The UAPA criminalises association with organisations having a wide reach and presence like the CPI (Maoist). There is always the danger that persons who have nothing to do with the activities of the organisation can be roped in as co-conspirators or abettors. For instance, somebody who has provided food to the militants cannot be put on the same footing as the militant. As such, the statute provides for a separate offence with a much lower minimum and maximum sentence. Sections 38 and 39 of the Act, which criminalise support to such an organisation, are punishable with a maximum punishment of 10 years but no minimum has been specified. However, the prosecution rarely uses these provisions as they focus on the offences punishable with life imprisonment. These ‘lighter’ offences however, have been used by judges to release people who have been found to only be guilty by association, and not for any specific act of commission.

Protection of witnesses

The protection of witnesses is an area in which Indian law has been sorely lacking. The UAPA (in Section 44) and the National Investigation Agency Act, both incorporate provisions that empower a court to take steps to protect the identity of witness. A court can decide to redact parts of the statements given to the defence to obscure the witness’ identity and can change its venue of sitting and may even give directions to obscure the face and voice of the witness. These steps are not usually taken even though threats to witnesses are not unheard of. The act of threatening a witness is made separately punishable.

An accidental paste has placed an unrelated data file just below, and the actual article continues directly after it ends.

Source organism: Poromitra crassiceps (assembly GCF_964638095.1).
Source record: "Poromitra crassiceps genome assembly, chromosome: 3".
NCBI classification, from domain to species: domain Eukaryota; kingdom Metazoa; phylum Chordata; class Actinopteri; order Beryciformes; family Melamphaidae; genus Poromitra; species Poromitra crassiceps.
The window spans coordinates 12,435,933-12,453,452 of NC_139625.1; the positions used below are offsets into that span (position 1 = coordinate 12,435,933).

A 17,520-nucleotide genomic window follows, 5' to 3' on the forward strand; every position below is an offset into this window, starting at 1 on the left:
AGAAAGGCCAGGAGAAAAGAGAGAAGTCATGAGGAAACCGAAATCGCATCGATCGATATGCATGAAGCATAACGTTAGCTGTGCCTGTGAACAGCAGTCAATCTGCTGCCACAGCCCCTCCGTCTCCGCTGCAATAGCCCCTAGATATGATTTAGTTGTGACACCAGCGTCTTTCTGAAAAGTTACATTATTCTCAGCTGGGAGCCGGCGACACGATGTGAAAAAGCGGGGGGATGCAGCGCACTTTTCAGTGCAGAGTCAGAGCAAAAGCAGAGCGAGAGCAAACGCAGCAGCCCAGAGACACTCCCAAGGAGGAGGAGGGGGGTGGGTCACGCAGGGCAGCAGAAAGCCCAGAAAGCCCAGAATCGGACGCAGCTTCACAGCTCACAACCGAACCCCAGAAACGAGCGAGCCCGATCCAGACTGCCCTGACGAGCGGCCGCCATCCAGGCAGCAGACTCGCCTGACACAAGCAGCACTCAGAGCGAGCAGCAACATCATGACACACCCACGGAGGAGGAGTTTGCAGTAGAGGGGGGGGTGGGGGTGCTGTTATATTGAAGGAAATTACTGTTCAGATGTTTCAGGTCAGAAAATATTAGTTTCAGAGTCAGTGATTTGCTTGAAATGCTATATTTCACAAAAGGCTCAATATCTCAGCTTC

Prior government sanction

The UAPA is a fairly harsh law drafted to deal with some harsh circumstances and with people spending more than a decade in jail before being acquitted, its potential for misuse has been realised. The law had tried to rein in this potential by requiring prior government sanction before a prosecution could be initiated. Practically though, it is never denied and a trial often reveals the inadequate thinking that went into the grant of sanction. It has in fact become a mere administrative step preceding prosecution and not the well thought out administrative order that the law anticipated would serve as a check on ill thought out prosecutions.

The UAPA covers a particularly niche and interesting area of the law. Many of the landmark judgments in criminal law regarding the rules of evidence have emerged from this law and its predecessors. After all, it is the fate of those accused of the most serious crimes that inform us about the state of our legal system and how it is working.

Sarim Naved is a Delhi-based advocate.